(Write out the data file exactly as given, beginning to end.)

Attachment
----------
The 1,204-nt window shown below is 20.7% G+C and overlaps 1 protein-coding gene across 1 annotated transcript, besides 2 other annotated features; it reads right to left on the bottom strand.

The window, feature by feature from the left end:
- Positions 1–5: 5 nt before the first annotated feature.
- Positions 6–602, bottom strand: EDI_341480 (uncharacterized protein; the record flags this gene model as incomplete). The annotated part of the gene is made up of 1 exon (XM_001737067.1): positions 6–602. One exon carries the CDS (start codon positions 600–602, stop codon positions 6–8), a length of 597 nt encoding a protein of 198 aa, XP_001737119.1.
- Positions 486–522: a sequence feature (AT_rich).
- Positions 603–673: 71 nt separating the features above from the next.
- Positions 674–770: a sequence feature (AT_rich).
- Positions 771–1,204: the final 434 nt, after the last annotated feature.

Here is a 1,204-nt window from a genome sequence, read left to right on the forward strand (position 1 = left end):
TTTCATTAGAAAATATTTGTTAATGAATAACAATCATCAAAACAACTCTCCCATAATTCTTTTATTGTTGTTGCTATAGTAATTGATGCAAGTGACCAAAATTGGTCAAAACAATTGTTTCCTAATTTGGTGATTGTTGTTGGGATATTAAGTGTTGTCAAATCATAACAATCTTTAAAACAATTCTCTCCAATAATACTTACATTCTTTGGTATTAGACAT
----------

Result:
The 1,204-nt window shown below is 20.7% G+C and overlaps 1 protein-coding gene across 1 annotated transcript, besides 2 other annotated features; it reads right to left on the bottom strand.

The window, feature by feature from the left end:
- Positions 1–5: 5 nt before the first annotated feature.
- Positions 6–602, bottom strand: EDI_341480 (uncharacterized protein; the record flags this gene model as incomplete). The annotated part of the gene is made up of 1 exon (XM_001737067.1): positions 6–602. One exon carries the CDS (start codon positions 600–602, stop codon positions 6–8), a length of 597 nt encoding a protein of 198 aa, XP_001737119.1.
- Positions 486–522: a sequence feature (AT_rich).
- Positions 603–673: 71 nt separating the features above from the next.
- Positions 674–770: a sequence feature (AT_rich).
- Positions 771–1,204: the final 434 nt, after the last annotated feature.

Here is a 1,204-nt window from a genome sequence, read left to right on the forward strand (position 1 = left end):
TTTCATTAGAAAATATTTGTTAATGAATAACAATCATCAAAACAACTCTCCCATAATTCTTTTATTGTTGTTGCTATAGTAATTGATGCAAGTGACCAAAATTGGTCAAAACAATTGTTTCCTAATTTGGTGATTGTTGTTGGGATATTAAGTGTTGTCAAATCATAACAATCTTTAAAACAATTCTCTCCAATAATACTTACATTCTTTGGTATTAGACAT